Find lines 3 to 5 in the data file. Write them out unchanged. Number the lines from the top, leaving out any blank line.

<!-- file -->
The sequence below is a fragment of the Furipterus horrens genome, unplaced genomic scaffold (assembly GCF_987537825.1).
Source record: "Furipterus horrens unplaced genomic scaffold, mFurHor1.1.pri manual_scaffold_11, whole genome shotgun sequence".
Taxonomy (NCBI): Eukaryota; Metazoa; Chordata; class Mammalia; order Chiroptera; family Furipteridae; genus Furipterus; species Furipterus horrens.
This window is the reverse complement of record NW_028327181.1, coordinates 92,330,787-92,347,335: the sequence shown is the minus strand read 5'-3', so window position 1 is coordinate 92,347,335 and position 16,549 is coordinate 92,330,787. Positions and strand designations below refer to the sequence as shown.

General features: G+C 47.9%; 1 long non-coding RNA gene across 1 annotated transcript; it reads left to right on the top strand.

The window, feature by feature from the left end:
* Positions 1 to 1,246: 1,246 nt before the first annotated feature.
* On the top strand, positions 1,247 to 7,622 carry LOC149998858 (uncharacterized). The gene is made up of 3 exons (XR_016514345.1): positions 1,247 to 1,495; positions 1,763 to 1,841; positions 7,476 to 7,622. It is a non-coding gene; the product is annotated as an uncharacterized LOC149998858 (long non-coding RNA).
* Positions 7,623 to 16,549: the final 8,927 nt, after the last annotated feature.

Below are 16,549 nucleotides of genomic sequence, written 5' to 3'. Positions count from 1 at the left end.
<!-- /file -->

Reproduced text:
Taxonomy (NCBI): Eukaryota; Metazoa; Chordata; class Mammalia; order Chiroptera; family Furipteridae; genus Furipterus; species Furipterus horrens.
This window is the reverse complement of record NW_028327181.1, coordinates 92,330,787-92,347,335: the sequence shown is the minus strand read 5'-3', so window position 1 is coordinate 92,347,335 and position 16,549 is coordinate 92,330,787. Positions and strand designations below refer to the sequence as shown.

General features: G+C 47.9%; 1 long non-coding RNA gene across 1 annotated transcript; it reads left to right on the top strand.